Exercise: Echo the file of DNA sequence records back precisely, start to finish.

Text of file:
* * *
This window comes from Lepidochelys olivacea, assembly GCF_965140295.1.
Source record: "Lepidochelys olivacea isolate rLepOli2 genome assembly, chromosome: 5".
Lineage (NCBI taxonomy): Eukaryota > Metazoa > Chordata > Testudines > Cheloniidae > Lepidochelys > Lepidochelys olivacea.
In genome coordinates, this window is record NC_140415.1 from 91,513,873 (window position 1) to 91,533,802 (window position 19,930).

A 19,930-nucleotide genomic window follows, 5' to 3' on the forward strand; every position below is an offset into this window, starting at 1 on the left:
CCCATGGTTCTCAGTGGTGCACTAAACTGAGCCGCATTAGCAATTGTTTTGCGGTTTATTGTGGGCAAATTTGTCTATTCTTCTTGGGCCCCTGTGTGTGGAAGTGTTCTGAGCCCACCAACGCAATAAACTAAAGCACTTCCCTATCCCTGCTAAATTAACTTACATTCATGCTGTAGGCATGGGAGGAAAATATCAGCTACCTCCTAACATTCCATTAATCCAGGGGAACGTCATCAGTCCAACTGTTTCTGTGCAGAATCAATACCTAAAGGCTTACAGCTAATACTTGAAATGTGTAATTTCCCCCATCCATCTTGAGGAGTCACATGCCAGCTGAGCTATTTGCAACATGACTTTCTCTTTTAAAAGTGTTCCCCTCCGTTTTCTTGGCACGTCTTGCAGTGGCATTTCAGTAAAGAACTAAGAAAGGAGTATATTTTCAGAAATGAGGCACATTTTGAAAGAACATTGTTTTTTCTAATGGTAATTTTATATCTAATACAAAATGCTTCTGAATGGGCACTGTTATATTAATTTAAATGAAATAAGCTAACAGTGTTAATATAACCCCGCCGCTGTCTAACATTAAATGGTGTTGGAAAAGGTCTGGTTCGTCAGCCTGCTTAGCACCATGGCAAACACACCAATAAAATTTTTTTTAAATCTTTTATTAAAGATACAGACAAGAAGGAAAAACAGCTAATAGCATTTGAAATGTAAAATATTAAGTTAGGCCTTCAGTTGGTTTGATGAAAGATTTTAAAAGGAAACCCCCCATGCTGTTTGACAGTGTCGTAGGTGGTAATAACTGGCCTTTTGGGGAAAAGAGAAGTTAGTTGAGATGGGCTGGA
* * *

This window comes from Lepidochelys olivacea, assembly GCF_965140295.1.
Source record: "Lepidochelys olivacea isolate rLepOli2 genome assembly, chromosome: 5".
Lineage (NCBI taxonomy): Eukaryota > Metazoa > Chordata > Testudines > Cheloniidae > Lepidochelys > Lepidochelys olivacea.
In genome coordinates, this window is record NC_140415.1 from 91,513,873 (window position 1) to 91,533,802 (window position 19,930).

A 19,930-nucleotide genomic window follows, 5' to 3' on the forward strand; every position below is an offset into this window, starting at 1 on the left:
CCCATGGTTCTCAGTGGTGCACTAAACTGAGCCGCATTAGCAATTGTTTTGCGGTTTATTGTGGGCAAATTTGTCTATTCTTCTTGGGCCCCTGTGTGTGGAAGTGTTCTGAGCCCACCAACGCAATAAACTAAAGCACTTCCCTATCCCTGCTAAATTAACTTACATTCATGCTGTAGGCATGGGAGGAAAATATCAGCTACCTCCTAACATTCCATTAATCCAGGGGAACGTCATCAGTCCAACTGTTTCTGTGCAGAATCAATACCTAAAGGCTTACAGCTAATACTTGAAATGTGTAATTTCCCCCATCCATCTTGAGGAGTCACATGCCAGCTGAGCTATTTGCAACATGACTTTCTCTTTTAAAAGTGTTCCCCTCCGTTTTCTTGGCACGTCTTGCAGTGGCATTTCAGTAAAGAACTAAGAAAGGAGTATATTTTCAGAAATGAGGCACATTTTGAAAGAACATTGTTTTTTCTAATGGTAATTTTATATCTAATACAAAATGCTTCTGAATGGGCACTGTTATATTAATTTAAATGAAATAAGCTAACAGTGTTAATATAACCCCGCCGCTGTCTAACATTAAATGGTGTTGGAAAAGGTCTGGTTCGTCAGCCTGCTTAGCACCATGGCAAACACACCAATAAAATTTTTTTTAAATCTTTTATTAAAGATACAGACAAGAAGGAAAAACAGCTAATAGCATTTGAAATGTAAAATATTAAGTTAGGCCTTCAGTTGGTTTGATGAAAGATTTTAAAAGGAAACCCCCCATGCTGTTTGACAGTGTCGTAGGTGGTAATAACTGGCCTTTTGGGGAAAAGAGAAGTTAGTTGAGATGGGCTGGA